Black By God l The West Virginian


Black By God l The West Virginian


Mavery Davis, standing, and children, from left, Averi Davis (10), Amir Davis (8), Aiden Davis (4)

On BBG: Black Tie Ball

A Father Reflects on What a Black-Tie Gala Means to Community 

I had the opportunity to accompany three of my kids on Nov 19 to a red-carpet, "Black Tie Ball" in their honor. The joy and excitement on their faces was not something I took for granted. From the decor at the Charleson Woman’s Club with beautiful balloon arches to the event’s flow and music theroom was full of formally-dressed families. 

Read the story by Mavery Davis

Terrica Maxwell and her family enjoy a moment at The Ball.
Young Tuff performs at the Black Tie Ball Nov. 19, 2022

It’s Giving Tuesday!

Black by God joins other community organizations in its first Giving Tuesday fundraising campaign. We’re excited to be part of a worldwide day when supporters donate to uplift important missions that serve our community.

BBG remains committed to its mission of amplifying, informing and celebrating Black life via local, independent news and culture stories.

Since launching, we’ve grown our e-newsletter to more than 3,000 subscribers and have distributed more than 40,000 printed papers this year!

We have a big vision for 2023 that includes maintaining what we’ve built, hiring writers, boosting our internship program, Folk Reporters, and presenting BBG culturally-relevant events.

And we have this offer page:

Three to Read

West Virginians on alert after alleged racially-charged incidents

Residents in Cabell County say they are concerned after several alleged racially-charged incidents have occurred recently, including one in a company work truck.

Read the WOWK story by Anna King

Sentenced to Trauma: Inside the Volatility and Disorder of Prison

I have been in the penal system since 2004. I have been changed, but not for the better.

Read the Scalawag story by Carla J. Simmons

Every minute of the day feels as if there is a giant snake contracting around my chest. Sometimes I lay in my bunk in the corpse pose and try to relax my body, one small section at a time. I can make a little progress with my feet, a little more with my knees, but my chest is caught in a trap.

Clinton-Era Adoption Law Still Devastates Black Families Today

This month marks the 25th anniversary of the Adoption and Safe Families Act of 1997. Promoted as a way to rescue children—especially Black children—languishing in America’s overloaded foster system, ASFA has had the opposite impact. By speeding up termination of parents’ rights, it has dramatically increased the chances that Black families, which are disproportionately separated by state child welfare authorities, will be permanently torn apart.

Read the Slate story by Dorothy Roberts

Donate to Leeshia Lee’s Third Annual Jumpshots 4 Jackets Charity Basketball Game on Dec. 11, 2022. The event seeks to collect 200 new coats for local after-school programs.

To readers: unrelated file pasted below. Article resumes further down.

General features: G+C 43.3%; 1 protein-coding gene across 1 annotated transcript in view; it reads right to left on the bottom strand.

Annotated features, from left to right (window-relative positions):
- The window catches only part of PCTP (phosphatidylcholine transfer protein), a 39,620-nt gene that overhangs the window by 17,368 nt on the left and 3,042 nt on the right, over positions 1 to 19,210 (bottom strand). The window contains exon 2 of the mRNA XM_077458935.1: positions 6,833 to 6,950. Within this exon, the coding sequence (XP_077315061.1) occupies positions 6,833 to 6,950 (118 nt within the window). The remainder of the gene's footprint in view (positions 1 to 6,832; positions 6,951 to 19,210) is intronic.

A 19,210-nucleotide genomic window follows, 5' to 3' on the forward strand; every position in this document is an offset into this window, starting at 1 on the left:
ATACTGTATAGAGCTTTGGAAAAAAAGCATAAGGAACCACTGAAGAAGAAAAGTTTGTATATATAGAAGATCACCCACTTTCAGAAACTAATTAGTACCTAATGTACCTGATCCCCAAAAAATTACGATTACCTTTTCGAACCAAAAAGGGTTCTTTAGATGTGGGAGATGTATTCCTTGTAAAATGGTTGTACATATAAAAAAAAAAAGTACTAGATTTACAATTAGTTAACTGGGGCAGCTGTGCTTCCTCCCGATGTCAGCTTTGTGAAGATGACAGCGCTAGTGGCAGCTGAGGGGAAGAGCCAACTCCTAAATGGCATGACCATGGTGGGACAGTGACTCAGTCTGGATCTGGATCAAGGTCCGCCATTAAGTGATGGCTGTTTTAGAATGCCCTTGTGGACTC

A Black newspaper based out of Charleston,called The Advocate’s front page on Nov. 28, 1907 (115 years ago — almost to the day!) boasted the tagline:The Advocate Contains More News Any Other Race Paper Published – $1.50. Click to browse issues at the Library of Congress

Publisher’s Note

The First Black Newspaper in West Virginia?

In my lifetime, JR Clifford has been credited as the publisher of the first Black newspaper in West Virginia, The Pioneer Press. Thanks to historian John Muller, we now know that Clifford bought the paper from an energetic and enthusiastic young entrepreneur, George Washington Welcome. 

Both Clifford and Muller were contemporaries of Fredrick Douglass. Douglass is the center of Muller’s work that WVPB reported. Muller’s work is fascinating! I’m excited to participate in his Fredrick Douglass walking tour and honored that he is writing with BBG.

Read Muller’s article

Black history does not scratch the surface quickly. But, it must be called for. And, then, the great duty of remembering long enough to tell. For some stories,that can be centuries.

Muller is digging.

Read his latest tweet about THREE possible black papers before the Pioneer Press

The WV NDNP Newspaper Project Director and Curator of Rare Books & Printed Resources at West Virginia University Libraries, Stewart Plein, is also digging.

She has digitized West Virginias Black newspapers for the Library Of Congress for years. WVU is on its sixth NEH grant to digitize these archives. Plein and WVU are doing important work.

I recently visited the library, and Stewart reminded me that the collection is only as robust as what history could save. As a result, some history is only remembered, and the rest, like the McDowell Times 1920 editions, are lost. 

I’m hopeful that more history will be found and remembered with Black By God’s interest and a growing community of readers who express interest in the history of West Virginia’s Black newspapers.

Muller is digging. WVU Libraries are digging. BBG is digging. 

I welcome you to join in the search for the first Black newspaper and publisher in West Virginia.

~ Crystal 

BBG is proud to be in the tradition of “race papers” who know that advertisements in our columns bring results.

Our mailing address:
2156 University Ave Suite 400
Morgantown, WV 26505

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